Canadian family moves to Phoenix to give son a fighting chance in life

Parents want to give their child a fighting chance, to make sure every opportunity that awaits them can be discovered, and every step they will take in life is well-traveled.

For that reason, one Canadian family moved more than 1,500 miles, so their son could attend a special school in Phoenix. Their son's condition so rare, he's the only one in the world with it. There's no name for the condition, and no real prognosis. Thanks to the Foundation for Blind Children, however, there is great hope.

Imagine a world almost completely void of sound. A world that lacks your favorite sights. That is Henry More's world. The six-year old is a student at the Foundation for Blind Children.

"He's considered deaf and blind, which is pretty rare," said Henry's mother, Taylor More. She says it's also rare that Henry is participating and interacting with his classmates.

"We thought we were having another typical child," said Taylor. "He passed every test, every screen. Definitely, he was just meant to be here."

Henry was born in Vancouver, in Canada's British Colombia province, and is Taylor and Jonathan More's second son. Henry's older brother, Harrison, was almost two years old when Henry was born.

"When he came out, he was small, he was purple," said ___. "They couldn't get him breathing for a really long time. Nobody knew what was wrong."

"The problem with Henry is that he's the only one in the world with his condition, or his chromosome deletion," said Jonathan.

The rare chromosome deletion meant his parents had no idea what was in store for Henry. His first year of life was spent in and out of the hospital. A year after that, the family went to Phoenix, and toured the Foundation.

"It was at that moment in the car that we decided that we are going to be moving from Vancouver, Canada to Phoenix, taking everything and relocating, so Henry could attend Foundation for Blind Children," said Jonathan.

"Henry showed up here, the first day of school, being pulled in a wagon by his mom, cause he can't walk," said Marc Ashton, CEO for the foundation.

To someone else, the challenges could have proved too overwhelming. Ashton, however, says not here, and not Henry.

"We taught him how to stand, got him muscles memory to stand, then to take his first step with assistance, and then to take his first step with a walker, and then a walker with wheels that lets him go faster," said Ashton.

A month ago, at six years of age, Henry took his first seven steps all by himself. Even though doctors said he would never walk unassisted, everyone is hopeful he will do it again.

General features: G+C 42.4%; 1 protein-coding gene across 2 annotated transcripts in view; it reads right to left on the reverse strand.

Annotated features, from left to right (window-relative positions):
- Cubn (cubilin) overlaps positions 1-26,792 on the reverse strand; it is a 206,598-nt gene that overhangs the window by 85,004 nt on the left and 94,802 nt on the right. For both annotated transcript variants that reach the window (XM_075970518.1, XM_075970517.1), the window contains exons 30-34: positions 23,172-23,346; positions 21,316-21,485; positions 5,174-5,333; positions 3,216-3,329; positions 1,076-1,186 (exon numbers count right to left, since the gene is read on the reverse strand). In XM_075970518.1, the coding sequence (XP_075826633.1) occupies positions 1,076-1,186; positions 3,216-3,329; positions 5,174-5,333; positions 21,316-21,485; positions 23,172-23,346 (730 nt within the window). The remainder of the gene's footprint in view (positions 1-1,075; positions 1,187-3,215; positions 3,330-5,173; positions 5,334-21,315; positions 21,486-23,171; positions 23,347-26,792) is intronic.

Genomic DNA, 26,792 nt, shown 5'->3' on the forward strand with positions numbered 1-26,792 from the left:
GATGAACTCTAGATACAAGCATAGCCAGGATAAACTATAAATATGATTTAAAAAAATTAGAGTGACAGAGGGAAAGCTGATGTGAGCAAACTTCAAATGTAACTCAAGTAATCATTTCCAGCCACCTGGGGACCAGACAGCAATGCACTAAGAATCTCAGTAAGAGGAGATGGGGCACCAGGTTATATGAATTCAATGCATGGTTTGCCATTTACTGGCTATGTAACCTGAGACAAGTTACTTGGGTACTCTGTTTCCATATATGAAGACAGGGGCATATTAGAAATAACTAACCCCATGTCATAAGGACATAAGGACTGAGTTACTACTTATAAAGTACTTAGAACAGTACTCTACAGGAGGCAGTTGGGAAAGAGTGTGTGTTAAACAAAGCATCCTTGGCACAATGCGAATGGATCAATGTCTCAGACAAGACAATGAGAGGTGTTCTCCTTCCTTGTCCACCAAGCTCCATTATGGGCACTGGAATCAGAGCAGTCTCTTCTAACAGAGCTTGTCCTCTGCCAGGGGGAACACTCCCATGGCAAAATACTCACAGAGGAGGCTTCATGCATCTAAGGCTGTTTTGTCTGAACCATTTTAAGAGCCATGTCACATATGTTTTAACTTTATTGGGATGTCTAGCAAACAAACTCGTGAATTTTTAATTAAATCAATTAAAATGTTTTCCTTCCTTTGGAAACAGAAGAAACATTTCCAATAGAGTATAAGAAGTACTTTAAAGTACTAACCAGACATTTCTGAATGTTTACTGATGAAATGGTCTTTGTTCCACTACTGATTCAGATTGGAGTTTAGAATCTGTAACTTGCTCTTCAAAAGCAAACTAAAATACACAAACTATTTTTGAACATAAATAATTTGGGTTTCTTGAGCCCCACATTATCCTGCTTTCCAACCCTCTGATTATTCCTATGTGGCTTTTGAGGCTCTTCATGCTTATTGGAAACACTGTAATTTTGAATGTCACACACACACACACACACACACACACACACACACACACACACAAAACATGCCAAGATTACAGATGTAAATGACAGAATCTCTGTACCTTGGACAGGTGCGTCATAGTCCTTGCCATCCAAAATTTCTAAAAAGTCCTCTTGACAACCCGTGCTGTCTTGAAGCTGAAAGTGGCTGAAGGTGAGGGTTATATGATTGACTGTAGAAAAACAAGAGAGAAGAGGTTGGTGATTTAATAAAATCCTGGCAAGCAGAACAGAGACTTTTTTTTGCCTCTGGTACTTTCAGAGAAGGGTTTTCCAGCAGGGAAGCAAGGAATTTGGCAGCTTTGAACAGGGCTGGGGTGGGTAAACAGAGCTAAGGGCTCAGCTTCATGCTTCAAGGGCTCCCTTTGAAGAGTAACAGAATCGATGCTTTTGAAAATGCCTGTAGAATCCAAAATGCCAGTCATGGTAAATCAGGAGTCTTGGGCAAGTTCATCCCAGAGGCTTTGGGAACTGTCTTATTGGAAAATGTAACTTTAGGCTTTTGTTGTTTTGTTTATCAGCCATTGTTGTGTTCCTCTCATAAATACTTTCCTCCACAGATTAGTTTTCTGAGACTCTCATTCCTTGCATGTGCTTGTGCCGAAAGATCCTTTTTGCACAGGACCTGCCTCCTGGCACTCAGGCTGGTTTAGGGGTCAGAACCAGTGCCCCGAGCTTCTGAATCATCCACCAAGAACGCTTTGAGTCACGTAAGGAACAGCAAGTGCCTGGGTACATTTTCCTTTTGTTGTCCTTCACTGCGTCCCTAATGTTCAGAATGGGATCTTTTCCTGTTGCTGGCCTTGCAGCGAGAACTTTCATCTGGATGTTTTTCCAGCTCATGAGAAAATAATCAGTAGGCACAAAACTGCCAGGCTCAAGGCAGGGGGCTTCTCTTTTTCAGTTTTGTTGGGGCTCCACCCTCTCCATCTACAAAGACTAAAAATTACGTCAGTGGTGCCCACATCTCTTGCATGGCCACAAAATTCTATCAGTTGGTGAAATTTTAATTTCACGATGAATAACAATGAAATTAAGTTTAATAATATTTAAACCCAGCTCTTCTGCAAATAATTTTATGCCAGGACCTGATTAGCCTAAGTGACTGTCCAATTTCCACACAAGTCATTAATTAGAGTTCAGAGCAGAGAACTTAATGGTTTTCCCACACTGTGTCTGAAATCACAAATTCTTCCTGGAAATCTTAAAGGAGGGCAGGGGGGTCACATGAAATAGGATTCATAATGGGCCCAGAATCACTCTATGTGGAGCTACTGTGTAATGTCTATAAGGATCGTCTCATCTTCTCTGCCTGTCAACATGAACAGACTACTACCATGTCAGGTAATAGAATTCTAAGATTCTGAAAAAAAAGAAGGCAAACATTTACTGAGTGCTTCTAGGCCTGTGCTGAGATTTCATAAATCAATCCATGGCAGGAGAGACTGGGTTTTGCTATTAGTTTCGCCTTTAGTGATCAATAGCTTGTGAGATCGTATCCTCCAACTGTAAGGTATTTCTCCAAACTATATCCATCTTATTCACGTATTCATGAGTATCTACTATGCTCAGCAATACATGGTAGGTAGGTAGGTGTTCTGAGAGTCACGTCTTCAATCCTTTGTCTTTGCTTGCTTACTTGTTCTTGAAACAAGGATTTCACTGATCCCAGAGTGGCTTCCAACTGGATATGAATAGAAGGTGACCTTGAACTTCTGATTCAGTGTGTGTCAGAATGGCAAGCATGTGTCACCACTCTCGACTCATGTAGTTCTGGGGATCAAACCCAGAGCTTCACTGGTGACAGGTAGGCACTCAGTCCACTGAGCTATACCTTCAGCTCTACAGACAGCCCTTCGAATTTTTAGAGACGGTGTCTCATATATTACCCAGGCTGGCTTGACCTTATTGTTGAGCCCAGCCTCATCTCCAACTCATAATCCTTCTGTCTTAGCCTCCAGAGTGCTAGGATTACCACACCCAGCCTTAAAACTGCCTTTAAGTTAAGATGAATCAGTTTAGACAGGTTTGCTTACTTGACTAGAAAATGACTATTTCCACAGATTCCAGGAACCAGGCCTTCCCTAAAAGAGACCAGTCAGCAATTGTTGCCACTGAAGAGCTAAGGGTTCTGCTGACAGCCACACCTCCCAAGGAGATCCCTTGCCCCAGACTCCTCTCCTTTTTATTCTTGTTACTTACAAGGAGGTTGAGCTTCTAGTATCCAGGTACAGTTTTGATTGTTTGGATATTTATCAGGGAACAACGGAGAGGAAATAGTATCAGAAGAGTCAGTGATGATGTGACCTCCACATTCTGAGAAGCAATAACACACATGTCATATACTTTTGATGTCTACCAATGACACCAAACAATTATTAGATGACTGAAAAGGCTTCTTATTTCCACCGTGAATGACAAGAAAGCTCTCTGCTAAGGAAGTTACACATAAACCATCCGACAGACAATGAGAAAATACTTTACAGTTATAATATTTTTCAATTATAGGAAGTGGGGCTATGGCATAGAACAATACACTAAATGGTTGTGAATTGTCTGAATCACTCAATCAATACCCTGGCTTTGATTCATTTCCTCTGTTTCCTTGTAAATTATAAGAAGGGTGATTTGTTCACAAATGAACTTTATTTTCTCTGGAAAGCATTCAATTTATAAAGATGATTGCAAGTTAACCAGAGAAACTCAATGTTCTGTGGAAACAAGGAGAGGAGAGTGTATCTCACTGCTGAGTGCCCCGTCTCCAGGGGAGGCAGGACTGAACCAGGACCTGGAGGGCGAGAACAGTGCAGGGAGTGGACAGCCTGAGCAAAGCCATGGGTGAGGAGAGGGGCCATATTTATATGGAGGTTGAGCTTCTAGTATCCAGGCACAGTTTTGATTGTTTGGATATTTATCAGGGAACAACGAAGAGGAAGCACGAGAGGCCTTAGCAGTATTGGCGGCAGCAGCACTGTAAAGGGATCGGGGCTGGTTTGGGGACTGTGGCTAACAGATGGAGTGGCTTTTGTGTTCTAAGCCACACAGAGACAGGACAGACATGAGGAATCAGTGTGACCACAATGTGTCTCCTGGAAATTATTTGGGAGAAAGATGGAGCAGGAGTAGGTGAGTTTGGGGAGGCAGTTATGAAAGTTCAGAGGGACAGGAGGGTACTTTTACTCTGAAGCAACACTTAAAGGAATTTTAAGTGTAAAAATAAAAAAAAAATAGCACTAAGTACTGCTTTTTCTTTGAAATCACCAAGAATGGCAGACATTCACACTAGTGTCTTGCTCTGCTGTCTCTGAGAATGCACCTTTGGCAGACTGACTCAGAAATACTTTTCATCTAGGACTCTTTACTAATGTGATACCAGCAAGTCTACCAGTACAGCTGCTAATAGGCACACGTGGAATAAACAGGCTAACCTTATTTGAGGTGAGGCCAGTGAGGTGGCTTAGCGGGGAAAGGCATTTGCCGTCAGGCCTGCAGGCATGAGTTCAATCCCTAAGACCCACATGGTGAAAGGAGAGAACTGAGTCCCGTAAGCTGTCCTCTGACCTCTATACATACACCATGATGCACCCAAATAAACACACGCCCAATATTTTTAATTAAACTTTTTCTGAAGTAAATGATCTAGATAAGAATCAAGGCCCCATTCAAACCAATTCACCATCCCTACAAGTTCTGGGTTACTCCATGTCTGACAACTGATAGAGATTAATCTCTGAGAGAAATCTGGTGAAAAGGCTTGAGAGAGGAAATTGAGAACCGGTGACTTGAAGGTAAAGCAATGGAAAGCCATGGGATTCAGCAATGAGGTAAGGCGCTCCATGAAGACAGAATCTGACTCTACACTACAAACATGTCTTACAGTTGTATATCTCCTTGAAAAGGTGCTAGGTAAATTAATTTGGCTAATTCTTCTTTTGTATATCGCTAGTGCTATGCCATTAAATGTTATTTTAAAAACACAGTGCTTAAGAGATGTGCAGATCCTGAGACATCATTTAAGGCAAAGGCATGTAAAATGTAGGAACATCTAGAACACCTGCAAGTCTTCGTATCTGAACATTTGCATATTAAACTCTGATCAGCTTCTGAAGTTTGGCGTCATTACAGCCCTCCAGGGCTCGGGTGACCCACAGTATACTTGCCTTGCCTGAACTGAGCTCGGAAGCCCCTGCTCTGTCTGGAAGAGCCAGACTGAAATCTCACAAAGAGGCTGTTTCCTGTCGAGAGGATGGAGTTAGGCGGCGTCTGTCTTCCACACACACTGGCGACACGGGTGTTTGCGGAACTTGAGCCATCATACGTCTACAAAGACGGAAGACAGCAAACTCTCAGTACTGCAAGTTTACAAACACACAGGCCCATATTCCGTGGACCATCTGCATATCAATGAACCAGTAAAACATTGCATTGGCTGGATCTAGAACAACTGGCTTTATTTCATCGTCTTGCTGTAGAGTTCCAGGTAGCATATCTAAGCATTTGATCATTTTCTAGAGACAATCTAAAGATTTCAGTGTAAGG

"I think it's in him," said Taylor. "It just gives me such confidence in all the therapy that we do."

"This kid does hours of therapy, hours of speech training, feeding therapies, physical therapy for his muscle tone, and you know, never say never," said Jonathan.

"Henry learns best with hands-on, real experiences," said teacher Jaime Packader. "If he has the real object and he has someone close to his side to bring the world to him, he's so much more successful."

Packader is the elementary teacher team leader at the foundation. She says the teacher-student ratio, small class size, and common deaf-blind strategies taught at the foundation are the reason behind students' success.

"We try to make it engaging with their peers so they're playing with them also throughout the day, and really motivates them," said Packader. "Like Henry, they start to walk and run and engage with his environment."

The Foundation for Blind Children opened its doors in 1952 in Phoenix. At the time, they served four clients. Today, it serves more than 2,000 children and adults, valleywide. While the non-profit has grown tremendously, the one thing that hasn't changed is the foundation on which it was built

"We never, ever believe we can't help, because we know there is always potential," said Ashton.

The staff, Henry's teachers, Henry's aide, and Henry's family believe he has barely tapped into his potential.

"We usually go around the neighborhood and then I ride my bike, and then, like, my mom walks him in his bike," said Henry's big brother, Harrison, who dreams of riding bikes together, with Henry, one day.

"So he could, like, walk and talk and actually be like me," said Harrison.

"I think the most important thing, as a parent, what you have to do is give your child the best chance possible at succeeding at life," said Jonathan.

Henry has already learned to eat on his own, and he is learning non-verbal communication. His incredible show of will power and strength is a motivation for everyone around him.

"Hopefully, his world can just get bigger and bigger and he can understand it more," said Taylor.

Henry's parents and are hopeful he will keep walking on his own, despite doctors saying he never would.

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Foundation for Blind Children